Over the past few days, I have been wondering what is it that attracts me to Kamal Haasan.
The versatile acting, the staunchly apolitical stand on all issues, the maverick film making, the ability to divorce the stormy personal life from the professional one, the switch from atheism to a soft agnosticism, the way he constantly reinvents himself… The list is endless. He has been one of the biggest influences in my life and this post is to wish him on his 51st birthday.
Happy Birthday Kamal Sir!
I am glad Lagaan didn’t win at the Academy Awards. As a Kamal fan, there can only be one acknowledgement of his talent, the Oscar. Yes, he does say he respects awards from within India more than foreign ones, but I am sure, there is this secret longing for that kind of recognition in every actor who has reached the pinnacle of his craft.
And, I do hope he makes Marudanayagam soon! A little information about Yusuf Khan, Kamal’s character in Marudanaayagam, in Kamal’s own words.
“After Guna I wanted to do a different film, quite different from the existing genres. I settled on history, and went back in time to discover a person immortalised in a Tamil ballad — simply written but lucidly told — of a man who was a great warrior, a folk legend who, towards the end, was almost deified.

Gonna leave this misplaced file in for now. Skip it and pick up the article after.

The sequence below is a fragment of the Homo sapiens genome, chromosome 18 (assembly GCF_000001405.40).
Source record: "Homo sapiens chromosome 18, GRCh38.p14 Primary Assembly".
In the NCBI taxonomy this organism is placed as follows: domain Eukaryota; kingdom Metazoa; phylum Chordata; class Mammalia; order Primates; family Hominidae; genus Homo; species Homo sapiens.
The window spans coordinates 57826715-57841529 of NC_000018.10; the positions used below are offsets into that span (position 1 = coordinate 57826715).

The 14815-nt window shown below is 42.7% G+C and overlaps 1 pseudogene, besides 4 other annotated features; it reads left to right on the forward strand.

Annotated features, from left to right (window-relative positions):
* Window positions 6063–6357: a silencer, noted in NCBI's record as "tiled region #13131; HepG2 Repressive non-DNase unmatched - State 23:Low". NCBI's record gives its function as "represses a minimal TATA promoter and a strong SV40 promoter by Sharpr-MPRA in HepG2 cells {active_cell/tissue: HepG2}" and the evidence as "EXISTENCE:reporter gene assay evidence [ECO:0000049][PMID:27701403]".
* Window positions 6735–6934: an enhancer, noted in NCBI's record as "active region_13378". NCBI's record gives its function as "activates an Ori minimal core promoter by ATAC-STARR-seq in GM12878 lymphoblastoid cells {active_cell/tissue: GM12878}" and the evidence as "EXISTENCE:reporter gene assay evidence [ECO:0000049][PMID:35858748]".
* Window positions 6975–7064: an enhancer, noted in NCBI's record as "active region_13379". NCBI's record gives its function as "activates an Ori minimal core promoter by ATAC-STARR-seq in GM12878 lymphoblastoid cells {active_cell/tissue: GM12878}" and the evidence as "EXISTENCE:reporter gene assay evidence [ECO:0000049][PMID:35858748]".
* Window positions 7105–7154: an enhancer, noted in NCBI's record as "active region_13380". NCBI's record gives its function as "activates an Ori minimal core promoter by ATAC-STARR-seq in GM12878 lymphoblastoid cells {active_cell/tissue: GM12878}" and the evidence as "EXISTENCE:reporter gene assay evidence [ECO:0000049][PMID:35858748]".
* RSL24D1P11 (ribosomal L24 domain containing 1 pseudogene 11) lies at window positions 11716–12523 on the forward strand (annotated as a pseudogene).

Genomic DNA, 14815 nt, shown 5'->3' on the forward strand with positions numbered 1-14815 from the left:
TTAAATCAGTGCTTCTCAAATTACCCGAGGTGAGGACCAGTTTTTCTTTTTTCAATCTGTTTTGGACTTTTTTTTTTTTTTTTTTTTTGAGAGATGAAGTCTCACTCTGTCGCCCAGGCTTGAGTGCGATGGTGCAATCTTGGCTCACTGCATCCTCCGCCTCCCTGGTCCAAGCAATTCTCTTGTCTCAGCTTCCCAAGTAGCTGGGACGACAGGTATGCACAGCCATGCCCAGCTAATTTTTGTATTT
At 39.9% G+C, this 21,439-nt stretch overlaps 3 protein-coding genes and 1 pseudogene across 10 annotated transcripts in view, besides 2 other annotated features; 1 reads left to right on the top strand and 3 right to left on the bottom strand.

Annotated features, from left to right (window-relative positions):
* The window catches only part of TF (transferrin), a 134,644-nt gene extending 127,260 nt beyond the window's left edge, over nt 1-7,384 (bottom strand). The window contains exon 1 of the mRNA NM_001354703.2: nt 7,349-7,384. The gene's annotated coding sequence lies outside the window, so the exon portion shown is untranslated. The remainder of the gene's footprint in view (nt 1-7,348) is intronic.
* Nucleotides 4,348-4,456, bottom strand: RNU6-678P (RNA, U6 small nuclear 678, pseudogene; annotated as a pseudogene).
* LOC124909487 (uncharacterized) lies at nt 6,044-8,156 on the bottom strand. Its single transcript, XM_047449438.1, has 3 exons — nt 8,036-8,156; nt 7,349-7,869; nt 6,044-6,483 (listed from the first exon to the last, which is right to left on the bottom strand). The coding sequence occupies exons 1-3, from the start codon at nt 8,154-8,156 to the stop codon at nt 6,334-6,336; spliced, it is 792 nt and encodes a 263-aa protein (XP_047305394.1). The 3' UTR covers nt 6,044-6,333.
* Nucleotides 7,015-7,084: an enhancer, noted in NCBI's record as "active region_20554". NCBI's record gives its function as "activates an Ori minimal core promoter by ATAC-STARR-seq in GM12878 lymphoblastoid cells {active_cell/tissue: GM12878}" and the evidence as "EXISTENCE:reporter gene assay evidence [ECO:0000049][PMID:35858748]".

“Going back almost 275 years, the lovely ballad was full of euphemisms, of speeches like that of Mark Anthony. Researching further, we confirmed there was a kind of a ban on this fiery character and that the ruling Nawab and the British must have been hostile to him. What was more intriguing was that the gentleman was from the same district as me — Ramanathapuram.”
Yusuf Khan was born a Hindu, converted to Islam and married a half-French half-Portuguese woman named Masha. He was betrayed by his own, for a Hindu, a Muslim and a French commander were keen to destroy him. He was hung like a common thief, unsung and unfeted.
“He was ostracised from his community because of his liberal views. Though he adopted various religions, ultimately the religion of war stuck to him. He was a rare combination of a great fighter and an administrator.
He was the first commander of the sepoys for the East India Company and the first warrior who attempted European style warfare on Indian soil. He started out by helping the British against the French but eventually turned against them. But while he was still helping the British, he was the commander in arms with Clive and was the blue eyed boy of Stringer Lawrence, who described him in glowing terms for his valour and courage.”
The full interview can be found here.